Once aboard the train, my father got in his element of what fathers of my generation do – check if the seats are really our own, adjust and readjust the luggage such that it is not easily visible to thieves, lock the luggage using long windy shiny steel chains with miniature padlocks which can be opened by a simple hairclip (these chains are then looped through many hooks and joints – it’s a sight to see him retrieve his bag out of that tangle when it’s time to deboard), ensure that we have enough water to last through the journey and the list goes on. It was a good refresher for me since I had not travelled with him in ages now. Anyway, the train got on its way and people started filling up the rest of the seats at Dadar and Borivali. Pleasantries were exchanged, utterly useless information was passed amongst all parties in the coupe, such as – “I will be getting down in Rajkot since my sister-in-law lives there. Its’ her son’s Pinku’s first birthday you see. Bahut shaana deekra che.” Needless to say, I was completely enjoying myself. This was an experience that I had completely taken for granted 12 years ago when train travel was quite regular for me. Today, it was immensely entertaining and on some level comforting. Comforting to see that at the core we are all still the same – still eager to share our lives with complete strangers, still sociable, still so naïve that we don’t know that some of this information could be used maliciously against us. I have yet to see a people who are as naïve and simple as the middle class Indians. I bow to you all. We found out about everyone’s sons and daughters and in laws, and schools and jobs.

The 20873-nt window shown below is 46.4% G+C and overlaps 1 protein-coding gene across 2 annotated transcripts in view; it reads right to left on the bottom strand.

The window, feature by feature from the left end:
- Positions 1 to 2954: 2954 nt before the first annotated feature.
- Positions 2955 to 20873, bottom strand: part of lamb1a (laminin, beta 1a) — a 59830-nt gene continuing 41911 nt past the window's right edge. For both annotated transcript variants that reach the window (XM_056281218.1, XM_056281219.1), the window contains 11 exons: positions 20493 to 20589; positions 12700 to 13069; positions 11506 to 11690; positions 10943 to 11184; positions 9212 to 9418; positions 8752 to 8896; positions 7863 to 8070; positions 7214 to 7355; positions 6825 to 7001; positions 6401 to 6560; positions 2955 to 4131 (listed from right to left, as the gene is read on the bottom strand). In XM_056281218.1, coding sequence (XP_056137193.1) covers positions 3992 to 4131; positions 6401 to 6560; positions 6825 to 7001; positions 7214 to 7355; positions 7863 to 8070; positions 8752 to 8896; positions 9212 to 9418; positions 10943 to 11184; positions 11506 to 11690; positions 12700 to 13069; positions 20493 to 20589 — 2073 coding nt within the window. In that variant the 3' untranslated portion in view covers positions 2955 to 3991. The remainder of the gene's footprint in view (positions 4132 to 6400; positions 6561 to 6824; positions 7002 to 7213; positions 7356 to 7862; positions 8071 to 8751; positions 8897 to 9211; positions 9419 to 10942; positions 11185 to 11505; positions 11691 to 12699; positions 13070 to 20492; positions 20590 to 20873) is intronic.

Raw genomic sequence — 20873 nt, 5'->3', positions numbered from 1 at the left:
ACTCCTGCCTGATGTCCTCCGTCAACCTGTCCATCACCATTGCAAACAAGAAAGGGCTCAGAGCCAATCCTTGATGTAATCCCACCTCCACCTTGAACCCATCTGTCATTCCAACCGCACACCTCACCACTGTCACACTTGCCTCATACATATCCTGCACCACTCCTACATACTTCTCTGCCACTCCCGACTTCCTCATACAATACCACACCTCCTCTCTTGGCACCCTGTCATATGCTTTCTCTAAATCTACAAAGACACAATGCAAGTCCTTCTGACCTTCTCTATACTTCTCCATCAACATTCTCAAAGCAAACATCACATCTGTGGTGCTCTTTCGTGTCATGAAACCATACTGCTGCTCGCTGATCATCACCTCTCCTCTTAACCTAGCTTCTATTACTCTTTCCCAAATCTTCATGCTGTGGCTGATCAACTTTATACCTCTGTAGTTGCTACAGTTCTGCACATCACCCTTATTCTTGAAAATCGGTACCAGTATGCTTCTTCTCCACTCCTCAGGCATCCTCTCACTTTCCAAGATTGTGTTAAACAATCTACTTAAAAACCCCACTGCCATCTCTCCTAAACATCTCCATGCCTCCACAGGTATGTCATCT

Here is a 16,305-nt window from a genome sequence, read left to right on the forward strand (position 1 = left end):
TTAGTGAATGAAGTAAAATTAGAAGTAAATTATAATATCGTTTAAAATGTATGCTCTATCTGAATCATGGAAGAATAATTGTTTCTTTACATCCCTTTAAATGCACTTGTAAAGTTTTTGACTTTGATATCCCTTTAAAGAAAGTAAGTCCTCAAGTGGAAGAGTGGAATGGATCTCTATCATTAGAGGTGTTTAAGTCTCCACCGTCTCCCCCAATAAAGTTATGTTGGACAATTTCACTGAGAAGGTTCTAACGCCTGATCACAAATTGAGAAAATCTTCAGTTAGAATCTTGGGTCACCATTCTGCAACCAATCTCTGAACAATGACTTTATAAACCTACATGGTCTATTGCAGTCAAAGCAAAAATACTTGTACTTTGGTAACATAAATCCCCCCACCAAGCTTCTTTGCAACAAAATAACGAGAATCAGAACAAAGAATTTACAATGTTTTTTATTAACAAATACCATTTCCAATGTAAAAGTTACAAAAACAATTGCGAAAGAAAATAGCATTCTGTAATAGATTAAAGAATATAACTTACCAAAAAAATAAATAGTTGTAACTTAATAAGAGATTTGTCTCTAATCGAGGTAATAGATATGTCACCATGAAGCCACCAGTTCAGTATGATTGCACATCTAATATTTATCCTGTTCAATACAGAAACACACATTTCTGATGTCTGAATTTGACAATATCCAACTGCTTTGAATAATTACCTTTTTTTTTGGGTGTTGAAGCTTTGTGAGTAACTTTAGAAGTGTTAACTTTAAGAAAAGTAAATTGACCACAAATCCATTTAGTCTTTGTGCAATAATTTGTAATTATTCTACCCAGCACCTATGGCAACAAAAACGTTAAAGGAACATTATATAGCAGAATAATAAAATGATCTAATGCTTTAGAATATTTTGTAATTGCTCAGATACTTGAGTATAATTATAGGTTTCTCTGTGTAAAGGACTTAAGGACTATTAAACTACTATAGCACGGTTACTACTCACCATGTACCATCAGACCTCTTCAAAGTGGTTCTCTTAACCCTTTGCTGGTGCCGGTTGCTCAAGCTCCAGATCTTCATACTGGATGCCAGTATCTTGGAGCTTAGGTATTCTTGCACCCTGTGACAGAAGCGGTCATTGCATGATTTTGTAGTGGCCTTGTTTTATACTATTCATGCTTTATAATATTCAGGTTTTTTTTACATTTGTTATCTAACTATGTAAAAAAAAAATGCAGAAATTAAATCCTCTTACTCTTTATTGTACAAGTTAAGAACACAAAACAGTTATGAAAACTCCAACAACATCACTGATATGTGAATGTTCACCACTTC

Amusing as all of this was, hunger beckoned, it was 9 PM and nobody showed any signs of getting ready for dinner. My mother understood my restlessness (aren’t mothers just great – it’s like there is an unattached umbilical cord between a mother and her offspring) and unpacked the food that she had brought with her. The rest of the folks in the coupe took the inspiration and opened their respective food packets. A thought crossed my mind – these folks just boarded the train from Borivali at 8:00 PM, they could have had their dinner prior to getting on board – why go through the hassle of packing and unpacking and eating in the train? But then I answered my own question – right from the primitive Stone Age human beings, our race has been a fan of communal eating. So, puris, aloo bhajis, parathas, dhoklas, laddoos exchanged many hands and collectively ended up in many bellies. It was an immensely satisfying meal. Believe it or not I was mildly intoxicated by the tasty food touched by many unwashed hands, the rhythmic motion and sounds of the train and the collective odor of food and people. I had not slept for the last 48 hours at a stretch and I was about to crash. I set my berth, spread a clean white sheet, placed the pillow and wrapped myself in the blanket provided by Lalu’s people and slept like a 2 year old.